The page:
A researcher of global health systems, Dr. Schuster looks at models of healthcare around the world and studies what aspects work and what aspects do not. He believes that the United States can learn much from other countries, countries like France and Germany, whose systems bear some similarities to that of the United States, but differ in that they offer universal healthcare. Schuster does, however, offer a caveat on cultural differences. “Each of those models is different and reflects the culture of the country and the politics and belief system of different countries. And so it’s not practical to expect that you can very simply import a healthcare system that is successful to the United States.” Taking lessons from other systems and adapting them to our own beliefs as a nation therefore is the key and has been a component of the debate surrounding the newly implemented healthcare law.
Birthing a new era: the Affordable Care Act
In 2010, after a long and grueling debate on Capitol Hill, President Obama signed into law the Patient Protection and Affordable Care Act. The law, known simply as the Affordable Care Act or Obamacare by both supporters and opponents alike, will effectively provide some 47 million individuals who were previously uninsured with health insurance and address some of the health dis-
parities affected by socioeconomic factors. However, the debate surrounding the Affordable Care Act still continues today and is just as heated as it was during its inception. “I predicted,” says Schuster, “that before the law was passed that we would give birth to a new healthcare system, but it would be an ugly baby.” The Affordable Care Act, while it will expand coverage of insured individuals greatly over the next couple of years, still will not provide for universal healthcare. The law also does not address the growing overall costs of healthcare, costs that are only going to rise with an increased pool of insured individuals in the system. Therefore, while the law does have its high points, it is no secret that more needs to be done; that this is only the beginning if the American healthcare system is to be reformed effectively. “[The Affordable Care Act] is complex, messy, inefficient, but absolutely a critical step toward the need to continue to reform healthcare in this country. And it is the beginning of a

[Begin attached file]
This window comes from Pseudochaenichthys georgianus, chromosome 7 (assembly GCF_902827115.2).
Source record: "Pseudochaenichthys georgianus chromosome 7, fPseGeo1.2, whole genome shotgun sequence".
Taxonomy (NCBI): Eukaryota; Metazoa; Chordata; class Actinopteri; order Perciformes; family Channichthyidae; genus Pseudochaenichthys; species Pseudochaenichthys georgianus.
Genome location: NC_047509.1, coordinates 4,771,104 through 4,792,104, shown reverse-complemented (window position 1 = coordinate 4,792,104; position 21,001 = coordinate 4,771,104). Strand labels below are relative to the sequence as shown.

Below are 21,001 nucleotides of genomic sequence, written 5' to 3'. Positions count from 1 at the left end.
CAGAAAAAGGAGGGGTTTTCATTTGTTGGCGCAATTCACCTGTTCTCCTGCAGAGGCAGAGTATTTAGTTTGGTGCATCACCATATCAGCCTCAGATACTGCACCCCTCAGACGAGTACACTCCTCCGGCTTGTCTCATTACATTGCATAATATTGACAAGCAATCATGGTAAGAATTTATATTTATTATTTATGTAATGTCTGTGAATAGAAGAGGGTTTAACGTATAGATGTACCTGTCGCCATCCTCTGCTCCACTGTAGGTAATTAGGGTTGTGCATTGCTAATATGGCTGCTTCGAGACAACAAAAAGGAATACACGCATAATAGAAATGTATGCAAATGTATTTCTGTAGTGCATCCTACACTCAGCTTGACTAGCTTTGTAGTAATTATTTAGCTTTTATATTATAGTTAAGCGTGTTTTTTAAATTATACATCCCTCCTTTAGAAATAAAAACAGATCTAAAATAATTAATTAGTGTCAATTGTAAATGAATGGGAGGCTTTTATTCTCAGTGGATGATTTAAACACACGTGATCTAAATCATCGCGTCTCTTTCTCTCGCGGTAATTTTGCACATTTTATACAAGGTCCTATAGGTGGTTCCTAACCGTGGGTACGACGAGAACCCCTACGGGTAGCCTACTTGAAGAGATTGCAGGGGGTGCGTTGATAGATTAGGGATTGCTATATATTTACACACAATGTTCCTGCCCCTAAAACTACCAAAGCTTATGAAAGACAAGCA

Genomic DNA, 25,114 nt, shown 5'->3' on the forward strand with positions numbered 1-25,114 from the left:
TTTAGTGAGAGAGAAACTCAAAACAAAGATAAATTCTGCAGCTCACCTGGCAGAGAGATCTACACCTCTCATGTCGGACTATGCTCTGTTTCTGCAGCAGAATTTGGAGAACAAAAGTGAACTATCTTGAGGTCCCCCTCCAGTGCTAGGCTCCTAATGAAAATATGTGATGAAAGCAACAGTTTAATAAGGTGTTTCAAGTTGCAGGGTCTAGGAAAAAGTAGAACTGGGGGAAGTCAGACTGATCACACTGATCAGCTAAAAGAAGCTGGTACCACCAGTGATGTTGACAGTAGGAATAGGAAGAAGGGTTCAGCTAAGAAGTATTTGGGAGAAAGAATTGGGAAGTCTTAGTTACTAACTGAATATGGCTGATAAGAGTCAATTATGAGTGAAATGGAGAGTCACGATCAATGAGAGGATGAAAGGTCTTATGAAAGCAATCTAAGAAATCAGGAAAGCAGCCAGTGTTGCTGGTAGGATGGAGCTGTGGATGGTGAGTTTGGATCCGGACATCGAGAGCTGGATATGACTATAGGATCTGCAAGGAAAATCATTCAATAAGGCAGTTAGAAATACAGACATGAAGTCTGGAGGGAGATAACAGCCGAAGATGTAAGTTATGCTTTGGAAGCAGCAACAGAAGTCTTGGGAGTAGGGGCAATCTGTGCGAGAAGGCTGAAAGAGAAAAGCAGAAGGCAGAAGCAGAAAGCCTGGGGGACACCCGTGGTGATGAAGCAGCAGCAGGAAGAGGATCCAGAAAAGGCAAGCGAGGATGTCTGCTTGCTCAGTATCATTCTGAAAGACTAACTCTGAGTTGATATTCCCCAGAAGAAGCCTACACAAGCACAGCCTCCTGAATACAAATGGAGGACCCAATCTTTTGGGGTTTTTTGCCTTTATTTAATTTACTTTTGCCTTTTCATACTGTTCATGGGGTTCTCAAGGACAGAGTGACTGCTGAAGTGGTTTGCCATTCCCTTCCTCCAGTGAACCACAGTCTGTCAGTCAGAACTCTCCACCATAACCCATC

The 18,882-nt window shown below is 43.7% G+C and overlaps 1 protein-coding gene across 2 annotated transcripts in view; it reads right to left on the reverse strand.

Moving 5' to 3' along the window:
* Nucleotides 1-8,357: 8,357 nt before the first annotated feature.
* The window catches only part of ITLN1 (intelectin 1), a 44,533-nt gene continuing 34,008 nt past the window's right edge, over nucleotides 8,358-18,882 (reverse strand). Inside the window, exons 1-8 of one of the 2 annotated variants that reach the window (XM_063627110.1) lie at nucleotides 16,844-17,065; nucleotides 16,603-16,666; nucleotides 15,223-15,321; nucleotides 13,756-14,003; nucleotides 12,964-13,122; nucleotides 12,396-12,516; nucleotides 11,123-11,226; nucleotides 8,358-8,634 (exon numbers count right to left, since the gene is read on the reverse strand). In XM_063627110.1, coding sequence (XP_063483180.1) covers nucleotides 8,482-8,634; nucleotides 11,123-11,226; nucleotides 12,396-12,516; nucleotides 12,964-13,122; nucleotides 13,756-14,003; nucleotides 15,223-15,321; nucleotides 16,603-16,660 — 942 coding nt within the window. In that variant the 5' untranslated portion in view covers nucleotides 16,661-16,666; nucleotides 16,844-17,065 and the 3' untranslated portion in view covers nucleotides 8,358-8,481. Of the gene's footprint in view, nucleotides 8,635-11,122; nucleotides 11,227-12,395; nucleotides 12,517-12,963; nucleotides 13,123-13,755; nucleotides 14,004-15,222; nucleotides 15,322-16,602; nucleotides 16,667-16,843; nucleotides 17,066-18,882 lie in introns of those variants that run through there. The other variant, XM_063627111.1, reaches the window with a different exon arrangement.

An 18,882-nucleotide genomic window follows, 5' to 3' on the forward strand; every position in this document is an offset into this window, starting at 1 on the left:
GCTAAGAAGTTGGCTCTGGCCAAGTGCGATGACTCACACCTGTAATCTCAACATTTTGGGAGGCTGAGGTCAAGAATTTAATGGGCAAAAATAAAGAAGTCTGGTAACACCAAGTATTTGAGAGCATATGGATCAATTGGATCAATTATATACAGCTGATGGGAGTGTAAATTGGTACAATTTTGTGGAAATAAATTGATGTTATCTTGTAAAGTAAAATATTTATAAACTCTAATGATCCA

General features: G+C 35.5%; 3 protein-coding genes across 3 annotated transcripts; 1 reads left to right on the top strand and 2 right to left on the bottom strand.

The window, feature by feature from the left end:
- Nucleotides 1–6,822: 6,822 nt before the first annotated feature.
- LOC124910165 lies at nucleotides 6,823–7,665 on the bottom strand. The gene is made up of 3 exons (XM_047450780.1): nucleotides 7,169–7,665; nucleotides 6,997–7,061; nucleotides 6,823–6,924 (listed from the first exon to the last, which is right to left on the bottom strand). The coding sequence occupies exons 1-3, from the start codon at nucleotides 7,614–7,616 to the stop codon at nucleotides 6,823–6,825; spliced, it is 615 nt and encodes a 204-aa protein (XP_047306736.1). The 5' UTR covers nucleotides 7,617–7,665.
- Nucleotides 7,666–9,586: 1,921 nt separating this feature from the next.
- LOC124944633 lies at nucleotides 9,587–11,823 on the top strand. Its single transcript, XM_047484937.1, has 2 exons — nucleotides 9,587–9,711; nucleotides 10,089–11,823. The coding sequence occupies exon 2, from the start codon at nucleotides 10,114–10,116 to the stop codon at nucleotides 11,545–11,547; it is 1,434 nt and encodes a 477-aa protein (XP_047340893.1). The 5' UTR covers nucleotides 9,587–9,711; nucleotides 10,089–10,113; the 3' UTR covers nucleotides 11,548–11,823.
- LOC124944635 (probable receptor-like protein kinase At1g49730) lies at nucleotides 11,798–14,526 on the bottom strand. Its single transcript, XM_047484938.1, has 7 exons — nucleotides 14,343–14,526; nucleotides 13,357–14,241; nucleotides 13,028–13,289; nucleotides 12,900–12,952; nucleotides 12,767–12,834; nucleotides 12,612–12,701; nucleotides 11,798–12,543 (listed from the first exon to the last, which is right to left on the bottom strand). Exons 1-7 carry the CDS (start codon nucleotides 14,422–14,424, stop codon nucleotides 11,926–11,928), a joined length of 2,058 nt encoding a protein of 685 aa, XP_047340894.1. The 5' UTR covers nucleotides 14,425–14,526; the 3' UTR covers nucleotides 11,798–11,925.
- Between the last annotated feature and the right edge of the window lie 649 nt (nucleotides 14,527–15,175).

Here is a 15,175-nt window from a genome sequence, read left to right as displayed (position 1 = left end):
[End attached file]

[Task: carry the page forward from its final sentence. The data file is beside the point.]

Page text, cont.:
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process that then will continue over the next decade.”
The Affordable Care Act & You
With more and more talk about the changing landscape of healthcare, many physicians are concerned about the future of healthcare delivery in this era of reform. This concern is not without reason. “The model of healthcare in the United States is changing. The individual, entrepreneurial physician plays a smaller and smaller role in healthcare,” comments Schuster. As the United States moves to a more systems-based administration of care, more and more physicians are working in larger physicians groups or in hospitals. Only time can tell what this may hold in the long run, however, Schuster does encourage future physicians not to be disheartened by some of the news they might hear. “I think that future practitioners will fit into these systems successfully and effectively… in fact, I think all the pain and suffering that we’re going through right now with healthcare reform will produce a much better system of care that you will practice in.” photo fibonacci blue (foter)